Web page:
One of the more interesting revelations to come out of the 2018 Tesla Shareholder Meeting was updated information about Tesla’s current battery costs and projected reductions over the next 2 years.
A question was put forward by shareholder Joel Sapp, via twitter — “has Tesla broken the seal of $100/kWh?” Initially, Chief Technical Officer J.B. Straubel gave a polite, interesting, but non-specific answer regarding the current costs. Then CEO and Chairman Elon Musk took the microphone and answered as follows:
"We think at the cell level probably we can do better than $100/kWh maybe later this year… depending upon [stable] commodity prices…. [W]ith further improvements to the cell chemistry, the production process, and more vertical integration on the cell side, for example, integrating the production of cathode and anode materials at the Gigafactory, and improved design of the module and pack, we think long-term we can get below $100/kWh at the pack level. Which is really the key figure of merit for a car. But long-term meaning definitely less than 2 years."
It’s good to see Tesla is still both well ahead of the competition on costs today, and also still on track to keep improving their costs at around 15% per year. The most recent cost indication we had was in early 2016, when Tesla said they were already under $190/kWh cost at the pack level. Transforming cells, via modules, into the whole battery pack typically adds 30% cost per kWh on top of the cost of the cells alone. Here’s the graph of Tesla’s battery pack cost trend line, showing significant cost advantage over the industry average which is regularly tracked by BNEF:
|Source: EV Obsession|
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Note that this chart is plotted on a log scale, which is a much better way to show rates of growth or decline. A straight line means a constant rate of increase or decrease.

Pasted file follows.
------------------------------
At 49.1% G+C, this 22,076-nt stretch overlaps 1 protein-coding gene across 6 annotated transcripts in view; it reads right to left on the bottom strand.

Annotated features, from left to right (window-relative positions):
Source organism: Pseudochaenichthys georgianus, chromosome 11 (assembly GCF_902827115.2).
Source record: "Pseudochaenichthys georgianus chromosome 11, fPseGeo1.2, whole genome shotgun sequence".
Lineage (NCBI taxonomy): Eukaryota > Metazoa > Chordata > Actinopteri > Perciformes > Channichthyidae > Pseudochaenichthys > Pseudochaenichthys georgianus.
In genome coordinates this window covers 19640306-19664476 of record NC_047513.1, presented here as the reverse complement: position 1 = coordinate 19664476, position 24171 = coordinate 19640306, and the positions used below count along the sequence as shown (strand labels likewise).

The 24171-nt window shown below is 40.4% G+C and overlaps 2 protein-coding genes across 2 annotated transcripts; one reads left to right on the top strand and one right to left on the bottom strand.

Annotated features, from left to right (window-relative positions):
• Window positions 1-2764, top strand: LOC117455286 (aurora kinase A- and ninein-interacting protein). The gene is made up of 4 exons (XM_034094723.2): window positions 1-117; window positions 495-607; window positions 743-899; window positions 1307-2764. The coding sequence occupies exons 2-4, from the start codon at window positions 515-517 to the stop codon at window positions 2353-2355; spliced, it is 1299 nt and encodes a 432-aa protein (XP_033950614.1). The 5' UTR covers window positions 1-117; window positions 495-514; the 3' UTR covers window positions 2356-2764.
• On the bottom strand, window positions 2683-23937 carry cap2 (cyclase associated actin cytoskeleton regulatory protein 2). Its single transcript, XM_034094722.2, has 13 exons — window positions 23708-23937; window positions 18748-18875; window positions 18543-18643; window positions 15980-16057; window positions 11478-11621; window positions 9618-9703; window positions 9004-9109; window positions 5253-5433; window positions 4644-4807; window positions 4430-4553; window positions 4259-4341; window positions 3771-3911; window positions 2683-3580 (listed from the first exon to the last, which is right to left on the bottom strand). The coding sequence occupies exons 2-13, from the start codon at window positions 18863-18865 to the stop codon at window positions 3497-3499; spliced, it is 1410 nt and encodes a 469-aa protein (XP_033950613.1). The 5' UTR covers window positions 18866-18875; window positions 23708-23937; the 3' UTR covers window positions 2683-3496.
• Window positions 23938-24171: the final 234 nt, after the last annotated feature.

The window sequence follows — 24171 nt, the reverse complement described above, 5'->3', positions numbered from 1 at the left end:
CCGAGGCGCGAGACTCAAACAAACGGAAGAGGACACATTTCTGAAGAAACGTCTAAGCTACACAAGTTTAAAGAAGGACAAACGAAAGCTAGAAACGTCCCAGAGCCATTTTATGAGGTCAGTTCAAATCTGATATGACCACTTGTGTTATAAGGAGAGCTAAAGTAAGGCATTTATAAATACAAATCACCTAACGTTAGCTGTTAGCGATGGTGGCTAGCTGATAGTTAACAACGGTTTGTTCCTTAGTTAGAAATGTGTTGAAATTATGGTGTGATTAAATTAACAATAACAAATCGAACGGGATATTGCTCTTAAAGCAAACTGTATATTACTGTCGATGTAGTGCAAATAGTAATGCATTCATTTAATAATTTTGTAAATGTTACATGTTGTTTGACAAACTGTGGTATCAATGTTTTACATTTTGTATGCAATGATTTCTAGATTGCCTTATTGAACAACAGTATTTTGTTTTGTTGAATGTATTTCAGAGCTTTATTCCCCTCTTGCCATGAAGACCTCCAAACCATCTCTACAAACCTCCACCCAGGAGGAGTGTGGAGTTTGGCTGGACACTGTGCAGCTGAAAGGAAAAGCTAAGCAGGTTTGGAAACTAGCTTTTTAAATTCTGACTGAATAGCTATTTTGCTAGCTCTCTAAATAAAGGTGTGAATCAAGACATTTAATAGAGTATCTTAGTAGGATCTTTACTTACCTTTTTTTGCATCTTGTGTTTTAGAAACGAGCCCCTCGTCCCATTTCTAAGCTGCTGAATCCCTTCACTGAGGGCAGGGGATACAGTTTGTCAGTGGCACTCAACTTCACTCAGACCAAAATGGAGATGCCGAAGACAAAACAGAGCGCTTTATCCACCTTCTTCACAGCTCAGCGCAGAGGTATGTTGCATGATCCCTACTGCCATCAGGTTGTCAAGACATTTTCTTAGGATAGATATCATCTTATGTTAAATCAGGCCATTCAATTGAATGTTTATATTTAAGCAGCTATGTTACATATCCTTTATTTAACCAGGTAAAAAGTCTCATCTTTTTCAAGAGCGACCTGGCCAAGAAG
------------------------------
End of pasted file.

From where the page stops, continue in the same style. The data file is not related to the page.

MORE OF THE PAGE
What the chart indicates is that by 2025, even non-Tesla manufacturers will be able to sell EVs as cheaply as petrol/diesel cars (ICEVs)
This also has vital implications for transforming the grid.
Currently, the Tesla Powerwall battery costs $5,900 for 13.5 kWh of storage (including the inverter/transformer but not other supporting hardware) Let's assume the inverter costs $700 (and inverter costs are falling rapidly too) that means the battery pack costs $5,200. This is 3 times what the car battery pack costs about now ($130/kWh). Tesla needs to charge this much because it needs to make a profit and generate cash to show it can, and that need won't go away until prolly the end of this year or later. Also, why cut the price of the Powerwall/Powerpack when sales are not demand constrained but supply constrained? Plus, Tesla batteries are still cheaper than the competition. The cost of the car battery pack gives some idea, though, of just how far battery costs for grid and household storage could fall. At $100/kWh storage, the cost per kWh delivered will be just 2.7 cents for 24 hours of storage. You will be able to have a battery with a day's supply in your house for less than $1 per day. OK, retail battery storage will prolly remain relatively more expensive than car batteries if only because of installation, which will not be at industrial scale. But for wholesale/utility-scale storage, with its economies of scale, storage will add just $27/MWh for 24 hours of storage to the cost of wind or solar. Remember, that's just 2 years away. Renewables will be unbeatable.
If you think of global CO2 emissions being (very roughly) 1/3rd for electricity generation, 1/3rd for land transport and 1/3rd for everything else (steel, cement, sea transport, agriculture, and forest clearing) we will probably be able to cut emissions by 2/3rds by 2030 as we green our grid and our transport. The pressure to deal with the remaining carbon-heavy industries and to stop forest clearing will be intense.